And no, on this occasion I will not apologize for objectifying this amazing specimen.

Glued to my computer screen, hot tea dribbling onto my pajama shirt, I sat mesmerized looking at the most sculpted abs I have ever seen.

Roxy, aware of my drooling, jumped on the couch to see what was causing my hypnotic state.

Halfway through the episode, the desire to sleep long forgotten, Diggle, another male character, appeared shirtless.

At this point, I frantically looked around the room searching for anything that could substitute for a paper bag.

You know, in case I started hyperventilating.

Yet, it seems unfair to objectify discuss these characters without giving a synopsis of the show.

The show Arrow, a modern depiction of the DC Comic character Green Arrow, features billionaire playboy Oliver Queen, who after being shipwrecked on an island for five years, returns home to Sterling City. His family soon comes to realize that Oliver is a changed man. However, Oliver is not the only one who has changed. His beloved city has taken a turn for the worse–overwrought with crime and corruption, it is now at the hands of criminals who exploit the innocent. With the help of his bodyguard John Diggle, Oliver will assume the identity of Arrow, a vigilante whose mission is clean up the city and right the wrongs committed by his father. The show airs on the CW on Wednesday at 8pm, eastern standard time.

And there you have it.

If you haven’t seen this show, I highly recommend it.

It is action packed, the acting passes muster, and it features men who are more than willing to whip off their shirts.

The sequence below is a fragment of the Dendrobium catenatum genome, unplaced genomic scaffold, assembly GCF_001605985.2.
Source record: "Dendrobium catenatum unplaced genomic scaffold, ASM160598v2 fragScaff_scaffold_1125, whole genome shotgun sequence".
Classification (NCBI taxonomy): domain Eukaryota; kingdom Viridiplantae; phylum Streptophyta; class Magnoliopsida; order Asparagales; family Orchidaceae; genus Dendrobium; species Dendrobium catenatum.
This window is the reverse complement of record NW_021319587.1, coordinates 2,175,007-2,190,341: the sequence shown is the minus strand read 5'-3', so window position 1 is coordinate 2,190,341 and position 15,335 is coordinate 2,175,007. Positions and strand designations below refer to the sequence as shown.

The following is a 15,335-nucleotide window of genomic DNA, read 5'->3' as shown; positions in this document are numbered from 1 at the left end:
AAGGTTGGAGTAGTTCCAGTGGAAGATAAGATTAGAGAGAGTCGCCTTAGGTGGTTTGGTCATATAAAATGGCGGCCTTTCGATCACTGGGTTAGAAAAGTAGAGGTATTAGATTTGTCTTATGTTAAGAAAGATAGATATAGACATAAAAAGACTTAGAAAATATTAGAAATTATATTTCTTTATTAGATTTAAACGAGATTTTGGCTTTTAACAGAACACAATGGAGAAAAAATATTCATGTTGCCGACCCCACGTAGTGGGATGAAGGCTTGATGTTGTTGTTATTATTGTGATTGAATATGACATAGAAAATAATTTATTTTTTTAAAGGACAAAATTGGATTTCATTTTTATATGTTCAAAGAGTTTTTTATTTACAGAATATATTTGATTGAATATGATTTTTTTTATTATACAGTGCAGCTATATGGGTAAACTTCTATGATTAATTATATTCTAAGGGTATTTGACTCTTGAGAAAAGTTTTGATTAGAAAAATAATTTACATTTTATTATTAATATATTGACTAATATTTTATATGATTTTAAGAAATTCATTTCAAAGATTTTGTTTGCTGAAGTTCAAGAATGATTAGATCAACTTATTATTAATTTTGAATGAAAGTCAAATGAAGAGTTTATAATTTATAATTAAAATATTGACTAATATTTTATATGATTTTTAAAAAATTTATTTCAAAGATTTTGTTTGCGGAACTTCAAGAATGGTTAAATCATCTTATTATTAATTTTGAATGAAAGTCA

Nevertheless, because the show doesn’t feature a warning, I feel it my sisterly duty to provide one.

Not recommended to those battling insomnia. Viewing the male characters may cause heart palpitations, impair your ability to speak, and produce sweaty palms. Use care until you become familiar with the plot and the protagonist’s insistence to bare his chest and perform the “salmon ladder” stunt, in which he hoists himself up a series of metal rungs whilst only holding a long, metal bar. Other symptoms might include vertigo, excessive salivation,and biting of the lips. Proceed to watch only after you have passed a physical exam and/or your physician has given you green light. Repeated viewing may cause addiction and drooling. It is recommended you have a paper towel with you at all times. Interrupted viewing may result in withdrawal symptoms.

Watch at your own risk!

Have you watched the show Arrow?